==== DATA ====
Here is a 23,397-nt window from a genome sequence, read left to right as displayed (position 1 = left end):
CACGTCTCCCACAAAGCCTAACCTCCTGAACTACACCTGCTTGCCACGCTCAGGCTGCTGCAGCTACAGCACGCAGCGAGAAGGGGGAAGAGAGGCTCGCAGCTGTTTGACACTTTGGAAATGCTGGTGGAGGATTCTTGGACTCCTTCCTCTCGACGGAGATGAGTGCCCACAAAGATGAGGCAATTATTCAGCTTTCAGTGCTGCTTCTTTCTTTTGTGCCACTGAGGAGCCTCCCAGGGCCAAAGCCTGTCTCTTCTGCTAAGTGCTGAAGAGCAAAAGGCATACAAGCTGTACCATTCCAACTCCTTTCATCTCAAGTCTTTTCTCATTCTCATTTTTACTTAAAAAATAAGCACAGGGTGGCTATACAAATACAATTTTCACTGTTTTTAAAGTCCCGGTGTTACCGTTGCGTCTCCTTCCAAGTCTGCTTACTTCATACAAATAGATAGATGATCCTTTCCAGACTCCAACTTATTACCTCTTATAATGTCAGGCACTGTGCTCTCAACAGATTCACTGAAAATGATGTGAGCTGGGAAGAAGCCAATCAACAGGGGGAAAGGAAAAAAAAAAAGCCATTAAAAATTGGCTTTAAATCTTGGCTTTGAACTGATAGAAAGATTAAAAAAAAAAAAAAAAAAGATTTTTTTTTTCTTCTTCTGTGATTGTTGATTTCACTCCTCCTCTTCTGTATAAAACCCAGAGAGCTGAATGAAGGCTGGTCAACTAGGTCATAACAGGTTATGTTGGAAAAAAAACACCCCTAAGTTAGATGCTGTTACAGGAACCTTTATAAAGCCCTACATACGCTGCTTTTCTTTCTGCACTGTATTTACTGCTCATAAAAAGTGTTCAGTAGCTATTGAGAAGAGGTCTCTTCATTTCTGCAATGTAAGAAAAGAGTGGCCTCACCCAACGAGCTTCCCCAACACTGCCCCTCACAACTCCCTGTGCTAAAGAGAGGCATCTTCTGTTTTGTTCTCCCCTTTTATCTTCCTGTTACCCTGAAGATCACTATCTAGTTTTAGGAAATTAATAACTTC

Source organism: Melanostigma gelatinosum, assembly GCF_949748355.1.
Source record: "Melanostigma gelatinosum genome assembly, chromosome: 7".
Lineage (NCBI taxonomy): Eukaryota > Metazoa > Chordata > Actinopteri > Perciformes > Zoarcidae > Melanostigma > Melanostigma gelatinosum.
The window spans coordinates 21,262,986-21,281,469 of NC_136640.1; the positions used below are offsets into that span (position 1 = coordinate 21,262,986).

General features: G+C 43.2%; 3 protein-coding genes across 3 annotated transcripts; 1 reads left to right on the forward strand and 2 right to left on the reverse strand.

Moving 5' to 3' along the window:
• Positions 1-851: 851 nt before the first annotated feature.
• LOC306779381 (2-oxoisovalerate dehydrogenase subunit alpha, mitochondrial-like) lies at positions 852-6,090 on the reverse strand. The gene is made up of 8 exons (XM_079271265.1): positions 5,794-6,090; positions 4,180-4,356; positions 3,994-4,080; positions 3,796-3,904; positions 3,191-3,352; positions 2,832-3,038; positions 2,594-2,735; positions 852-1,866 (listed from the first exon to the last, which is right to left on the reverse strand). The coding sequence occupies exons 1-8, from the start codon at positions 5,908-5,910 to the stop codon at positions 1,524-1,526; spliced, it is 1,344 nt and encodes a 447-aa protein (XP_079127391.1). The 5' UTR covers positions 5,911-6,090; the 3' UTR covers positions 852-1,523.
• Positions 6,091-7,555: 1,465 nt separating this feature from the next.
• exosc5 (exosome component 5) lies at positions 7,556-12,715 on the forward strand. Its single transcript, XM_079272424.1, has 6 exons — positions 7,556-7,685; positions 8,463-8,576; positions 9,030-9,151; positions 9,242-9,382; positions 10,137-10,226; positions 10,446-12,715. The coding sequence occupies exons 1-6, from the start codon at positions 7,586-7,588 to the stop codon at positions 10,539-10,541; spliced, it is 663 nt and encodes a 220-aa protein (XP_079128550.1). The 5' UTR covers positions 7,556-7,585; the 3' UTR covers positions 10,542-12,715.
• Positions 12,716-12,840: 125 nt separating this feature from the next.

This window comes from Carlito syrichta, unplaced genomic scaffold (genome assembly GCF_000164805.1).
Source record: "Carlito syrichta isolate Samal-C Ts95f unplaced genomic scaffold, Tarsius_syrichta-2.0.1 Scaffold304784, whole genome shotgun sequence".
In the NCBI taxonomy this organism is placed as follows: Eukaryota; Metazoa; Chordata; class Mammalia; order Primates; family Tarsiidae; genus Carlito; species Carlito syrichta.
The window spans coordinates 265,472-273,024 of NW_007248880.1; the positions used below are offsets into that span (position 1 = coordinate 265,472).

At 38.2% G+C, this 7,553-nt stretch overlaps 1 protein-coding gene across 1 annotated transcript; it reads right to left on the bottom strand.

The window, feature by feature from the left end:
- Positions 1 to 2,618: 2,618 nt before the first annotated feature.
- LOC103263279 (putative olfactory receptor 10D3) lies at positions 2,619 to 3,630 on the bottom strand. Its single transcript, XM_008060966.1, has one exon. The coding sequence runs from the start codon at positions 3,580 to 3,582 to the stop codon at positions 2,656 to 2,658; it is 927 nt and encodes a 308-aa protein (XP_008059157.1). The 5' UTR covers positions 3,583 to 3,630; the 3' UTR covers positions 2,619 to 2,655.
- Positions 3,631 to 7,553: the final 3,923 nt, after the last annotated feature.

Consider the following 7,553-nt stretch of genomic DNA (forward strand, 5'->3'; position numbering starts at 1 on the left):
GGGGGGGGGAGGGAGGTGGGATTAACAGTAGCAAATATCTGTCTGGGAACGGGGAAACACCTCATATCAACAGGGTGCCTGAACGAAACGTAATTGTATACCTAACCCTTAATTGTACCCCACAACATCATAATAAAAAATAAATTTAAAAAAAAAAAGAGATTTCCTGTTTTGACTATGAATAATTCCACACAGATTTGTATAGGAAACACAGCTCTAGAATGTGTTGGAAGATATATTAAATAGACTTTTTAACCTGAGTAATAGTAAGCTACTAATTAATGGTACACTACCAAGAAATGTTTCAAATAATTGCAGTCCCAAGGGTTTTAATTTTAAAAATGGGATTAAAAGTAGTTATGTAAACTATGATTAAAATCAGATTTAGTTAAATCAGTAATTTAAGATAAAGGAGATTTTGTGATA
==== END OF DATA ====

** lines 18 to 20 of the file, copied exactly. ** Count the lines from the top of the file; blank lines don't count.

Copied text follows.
At 38.2% G+C, this 7,553-nt stretch overlaps 1 protein-coding gene across 1 annotated transcript; it reads right to left on the bottom strand.

The window, feature by feature from the left end:
- Positions 1 to 2,618: 2,618 nt before the first annotated feature.